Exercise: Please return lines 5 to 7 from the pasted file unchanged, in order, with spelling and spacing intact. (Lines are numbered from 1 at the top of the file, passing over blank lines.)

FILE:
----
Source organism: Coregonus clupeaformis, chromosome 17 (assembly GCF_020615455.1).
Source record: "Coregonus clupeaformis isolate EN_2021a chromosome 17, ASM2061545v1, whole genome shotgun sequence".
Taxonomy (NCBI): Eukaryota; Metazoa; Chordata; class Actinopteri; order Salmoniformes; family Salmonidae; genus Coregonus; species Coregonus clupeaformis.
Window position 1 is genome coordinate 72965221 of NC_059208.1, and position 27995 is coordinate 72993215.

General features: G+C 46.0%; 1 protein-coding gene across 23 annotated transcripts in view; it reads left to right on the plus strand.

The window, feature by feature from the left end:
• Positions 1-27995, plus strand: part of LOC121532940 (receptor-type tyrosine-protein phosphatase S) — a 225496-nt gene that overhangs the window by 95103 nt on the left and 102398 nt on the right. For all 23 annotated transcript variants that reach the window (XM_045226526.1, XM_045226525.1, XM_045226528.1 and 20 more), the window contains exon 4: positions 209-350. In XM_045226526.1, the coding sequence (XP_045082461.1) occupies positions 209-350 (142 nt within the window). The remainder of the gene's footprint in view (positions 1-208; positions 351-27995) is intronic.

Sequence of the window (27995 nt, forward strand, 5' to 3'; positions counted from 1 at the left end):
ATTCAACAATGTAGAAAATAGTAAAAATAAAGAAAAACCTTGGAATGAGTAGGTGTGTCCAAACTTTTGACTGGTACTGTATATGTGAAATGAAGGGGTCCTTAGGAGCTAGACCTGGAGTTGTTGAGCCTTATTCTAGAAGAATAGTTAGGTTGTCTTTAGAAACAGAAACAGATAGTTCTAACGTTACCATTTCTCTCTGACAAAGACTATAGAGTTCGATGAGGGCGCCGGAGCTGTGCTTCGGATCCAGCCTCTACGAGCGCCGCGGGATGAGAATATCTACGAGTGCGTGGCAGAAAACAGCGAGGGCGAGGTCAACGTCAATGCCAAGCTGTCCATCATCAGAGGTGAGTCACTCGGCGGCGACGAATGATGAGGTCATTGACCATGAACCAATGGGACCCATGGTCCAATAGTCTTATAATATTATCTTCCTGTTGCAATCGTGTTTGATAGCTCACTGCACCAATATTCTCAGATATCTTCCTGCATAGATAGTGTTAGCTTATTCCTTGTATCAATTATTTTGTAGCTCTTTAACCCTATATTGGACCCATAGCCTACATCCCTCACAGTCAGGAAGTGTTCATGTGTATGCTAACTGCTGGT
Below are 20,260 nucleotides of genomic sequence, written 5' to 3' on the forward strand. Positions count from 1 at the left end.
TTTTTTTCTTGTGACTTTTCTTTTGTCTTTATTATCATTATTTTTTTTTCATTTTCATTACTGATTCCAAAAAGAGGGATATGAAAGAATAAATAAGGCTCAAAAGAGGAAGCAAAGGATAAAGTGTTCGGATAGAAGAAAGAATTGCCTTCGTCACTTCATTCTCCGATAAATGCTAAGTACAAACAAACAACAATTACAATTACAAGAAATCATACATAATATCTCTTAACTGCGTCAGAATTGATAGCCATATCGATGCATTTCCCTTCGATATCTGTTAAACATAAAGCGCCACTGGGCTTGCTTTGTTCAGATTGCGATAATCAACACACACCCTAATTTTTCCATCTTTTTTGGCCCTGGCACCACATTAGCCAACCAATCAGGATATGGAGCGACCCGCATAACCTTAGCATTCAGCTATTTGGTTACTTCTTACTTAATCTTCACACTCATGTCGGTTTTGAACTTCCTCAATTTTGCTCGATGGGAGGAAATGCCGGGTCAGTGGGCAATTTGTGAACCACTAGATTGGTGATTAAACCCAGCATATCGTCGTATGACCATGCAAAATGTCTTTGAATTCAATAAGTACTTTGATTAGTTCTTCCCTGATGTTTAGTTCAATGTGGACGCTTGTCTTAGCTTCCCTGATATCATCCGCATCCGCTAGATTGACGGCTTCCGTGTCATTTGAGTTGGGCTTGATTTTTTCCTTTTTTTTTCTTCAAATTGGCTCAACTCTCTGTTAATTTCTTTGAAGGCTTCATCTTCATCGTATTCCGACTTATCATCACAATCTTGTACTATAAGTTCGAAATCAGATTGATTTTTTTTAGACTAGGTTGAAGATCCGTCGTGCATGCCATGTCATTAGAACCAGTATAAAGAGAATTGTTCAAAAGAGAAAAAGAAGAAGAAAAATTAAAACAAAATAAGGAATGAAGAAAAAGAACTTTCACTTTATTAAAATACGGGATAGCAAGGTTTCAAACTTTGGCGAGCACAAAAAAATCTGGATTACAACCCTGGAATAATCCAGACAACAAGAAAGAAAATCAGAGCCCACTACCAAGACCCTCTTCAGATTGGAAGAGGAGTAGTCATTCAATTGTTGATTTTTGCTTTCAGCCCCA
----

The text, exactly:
General features: G+C 46.0%; 1 protein-coding gene across 23 annotated transcripts in view; it reads left to right on the plus strand.

The window, feature by feature from the left end:
• Positions 1-27995, plus strand: part of LOC121532940 (receptor-type tyrosine-protein phosphatase S) — a 225496-nt gene that overhangs the window by 95103 nt on the left and 102398 nt on the right. For all 23 annotated transcript variants that reach the window (XM_045226526.1, XM_045226525.1, XM_045226528.1 and 20 more), the window contains exon 4: positions 209-350. In XM_045226526.1, the coding sequence (XP_045082461.1) occupies positions 209-350 (142 nt within the window). The remainder of the gene's footprint in view (positions 1-208; positions 351-27995) is intronic.